You might have caught the incredible Lauren Kennedy most recently as The Lady of the Lake in Spamalot, or as Betty Schaefer in the National Tour of Sunset Boulevard, or fastened to Alice Ripley's pantyhose when she replaced Emily Skinner in Sideshow. On Monday night, Lauren went solo at Birdland to celebrate the release of her new CD, Here and Now. To my delight, I was there and then.
Lauren kicked off the evening by jazzing up the showstopping Here I Am from Dirty Rotten Scoundrels. (The dirty, obnoxious French tourists at the table in front of mine who refused to shut the hell up until I had them escorted out and who did not tip their waitress really added to the experience, making me feel like I was actually on the French Riviera. Kudos.) The rest of the set was the track list off Here and Now, which assembles the handiwork of such celebrated composors as Adam Guettel, Georgia Stitt, Frank Wildhorn, Andrew Lippa ("Spread a Little Joy", the evening's grand finale, made me extremely happy), Dan Lipton, and Jeff Blumenkrantz, who joined Lauren onstage for a special duet even after she razzed him about the disesteemed Urban Cowboy musical, on which Jeff collaborated. The evening's star was in great voice and her banter in between songs was refreshingly candid and unrehearsed, which made the audience feel right at home. (And apparently made a few French tourists I know feel like they were at Hooters.)
Professional show queens will know that Kennedy originally starred in Jason Robert Brown's The Last Five Years. Although she departed the show before its New York run, Lauren has continued her love affair with Brown's music, and she does not keep it a secret. Her debut CD was a collection of his work, and on her sophomore album, she's still singing his praises. ("In This Room" and "Mr. Hoppalong Hearbreak") In addition, the composer's rich arrangements can be heard on multiple tracks. In fact, I think almost everything featured in Monday's program (except the flowers and Ms. Kennedy's hair) was arranged by Jason Robert Brown, which was an added bonus and compliment to the singer's lush vocals.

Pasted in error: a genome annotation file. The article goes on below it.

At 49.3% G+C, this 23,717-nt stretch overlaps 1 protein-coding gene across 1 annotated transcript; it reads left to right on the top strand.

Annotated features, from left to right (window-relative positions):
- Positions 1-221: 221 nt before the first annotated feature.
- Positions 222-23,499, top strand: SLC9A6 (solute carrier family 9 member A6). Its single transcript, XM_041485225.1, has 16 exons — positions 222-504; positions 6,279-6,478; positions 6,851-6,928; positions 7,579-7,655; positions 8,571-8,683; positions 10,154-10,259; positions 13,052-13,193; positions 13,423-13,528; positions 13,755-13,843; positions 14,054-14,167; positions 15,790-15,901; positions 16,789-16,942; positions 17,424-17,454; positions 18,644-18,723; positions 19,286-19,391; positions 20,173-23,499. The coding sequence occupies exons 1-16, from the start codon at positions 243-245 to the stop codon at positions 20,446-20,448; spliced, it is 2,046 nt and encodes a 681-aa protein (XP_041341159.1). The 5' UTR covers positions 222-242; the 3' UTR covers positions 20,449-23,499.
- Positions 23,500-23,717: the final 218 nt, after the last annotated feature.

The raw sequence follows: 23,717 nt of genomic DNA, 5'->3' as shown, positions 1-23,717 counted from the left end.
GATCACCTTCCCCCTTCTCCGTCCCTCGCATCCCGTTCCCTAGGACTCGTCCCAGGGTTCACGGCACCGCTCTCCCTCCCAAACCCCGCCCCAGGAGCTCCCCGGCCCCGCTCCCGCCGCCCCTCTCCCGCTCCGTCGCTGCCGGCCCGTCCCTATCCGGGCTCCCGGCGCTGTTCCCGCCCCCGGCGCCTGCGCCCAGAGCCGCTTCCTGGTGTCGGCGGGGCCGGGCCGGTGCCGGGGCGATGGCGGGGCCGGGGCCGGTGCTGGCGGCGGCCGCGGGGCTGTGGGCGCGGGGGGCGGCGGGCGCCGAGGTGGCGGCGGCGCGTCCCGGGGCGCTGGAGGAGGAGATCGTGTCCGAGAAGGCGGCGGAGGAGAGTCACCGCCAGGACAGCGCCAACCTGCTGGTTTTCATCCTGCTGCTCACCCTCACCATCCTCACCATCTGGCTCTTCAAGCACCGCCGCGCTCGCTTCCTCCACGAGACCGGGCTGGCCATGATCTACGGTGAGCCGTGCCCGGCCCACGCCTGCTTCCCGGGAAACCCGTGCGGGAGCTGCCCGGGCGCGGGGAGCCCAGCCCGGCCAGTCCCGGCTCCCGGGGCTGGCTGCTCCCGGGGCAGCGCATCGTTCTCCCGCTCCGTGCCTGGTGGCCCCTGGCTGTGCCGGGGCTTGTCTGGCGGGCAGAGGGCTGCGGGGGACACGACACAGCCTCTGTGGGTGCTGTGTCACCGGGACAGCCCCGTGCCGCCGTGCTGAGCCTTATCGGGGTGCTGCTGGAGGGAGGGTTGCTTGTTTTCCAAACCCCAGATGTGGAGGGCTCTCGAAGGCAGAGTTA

Lauren Kennedy is a major supporter and admirer of this current generation of songwriters, and I'm sure the feeling is mutual. She has an innate understanding of the material she chooses, and blends a conventional Broadway style with contemporary wit and pop influence, making her an ideal fit with these songs. And they are all great songs. You'll wanna pick up a copy of this one. If you weren't lucky enough to catch the live performance, it's the next best thing. And those loud French people thankfully are not on the recording, so it's actually better.
Randy Rainbow, Lauren Kennedy, and Adam Gentle (Photo by Mark Rupp)
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